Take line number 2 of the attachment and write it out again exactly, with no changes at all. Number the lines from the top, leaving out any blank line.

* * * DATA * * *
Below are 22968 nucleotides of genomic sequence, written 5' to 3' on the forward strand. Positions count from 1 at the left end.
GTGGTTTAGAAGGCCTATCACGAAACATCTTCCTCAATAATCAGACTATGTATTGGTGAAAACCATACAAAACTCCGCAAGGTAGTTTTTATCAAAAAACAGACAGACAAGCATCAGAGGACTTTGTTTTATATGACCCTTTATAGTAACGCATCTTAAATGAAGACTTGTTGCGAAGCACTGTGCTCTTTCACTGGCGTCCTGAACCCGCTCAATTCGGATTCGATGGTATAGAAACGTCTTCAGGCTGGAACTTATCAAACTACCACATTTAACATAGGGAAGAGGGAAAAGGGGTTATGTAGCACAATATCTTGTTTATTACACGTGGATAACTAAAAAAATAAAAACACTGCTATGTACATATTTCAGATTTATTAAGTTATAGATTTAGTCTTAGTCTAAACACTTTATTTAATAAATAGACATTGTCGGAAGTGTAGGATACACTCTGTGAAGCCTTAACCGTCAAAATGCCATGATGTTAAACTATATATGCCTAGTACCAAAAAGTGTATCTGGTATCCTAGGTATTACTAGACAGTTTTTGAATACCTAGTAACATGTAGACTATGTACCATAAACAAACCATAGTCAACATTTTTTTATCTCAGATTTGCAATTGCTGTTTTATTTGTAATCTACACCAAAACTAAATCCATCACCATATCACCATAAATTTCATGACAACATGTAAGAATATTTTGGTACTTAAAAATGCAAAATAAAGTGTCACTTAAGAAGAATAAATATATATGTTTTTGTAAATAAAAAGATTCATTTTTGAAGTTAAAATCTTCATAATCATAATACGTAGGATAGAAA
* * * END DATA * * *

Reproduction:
GTGGTTTAGAAGGCCTATCACGAAACATCTTCCTCAATAATCAGACTATGTATTGGTGAAAACCATACAAAACTCCGCAAGGTAGTTTTTATCAAAAAACAGACAGACAAGCATCAGAGGACTTTGTTTTATATGACCCTTTATAGTAACGCATCTTAAATGAAGACTTGTTGCGAAGCACTGTGCTCTTTCACTGGCGTCCTGAACCCGCTCAATTCGGATTCGATGGTATAGAAACGTCTTCAGGCTGGAACTTATCAAACTACCACATTTAACATAGGGAAGAGGGAAAAGGGGTTATGTAGCACAATATCTTGTTTATTACACGTGGATAACTAAAAAAATAAAAACACTGCTATGTACATATTTCAGATTTATTAAGTTATAGATTTAGTCTTAGTCTAAACACTTTATTTAATAAATAGACATTGTCGGAAGTGTAGGATACACTCTGTGAAGCCTTAACCGTCAAAATGCCATGATGTTAAACTATATATGCCTAGTACCAAAAAGTGTATCTGGTATCCTAGGTATTACTAGACAGTTTTTGAATACCTAGTAACATGTAGACTATGTACCATAAACAAACCATAGTCAACATTTTTTTATCTCAGATTTGCAATTGCTGTTTTATTTGTAATCTACACCAAAACTAAATCCATCACCATATCACCATAAATTTCATGACAACATGTAAGAATATTTTGGTACTTAAAAATGCAAAATAAAGTGTCACTTAAGAAGAATAAATATATATGTTTTTGTAAATAAAAAGATTCATTTTTGAAGTTAAAATCTTCATAATCATAATACGTAGGATAGAAA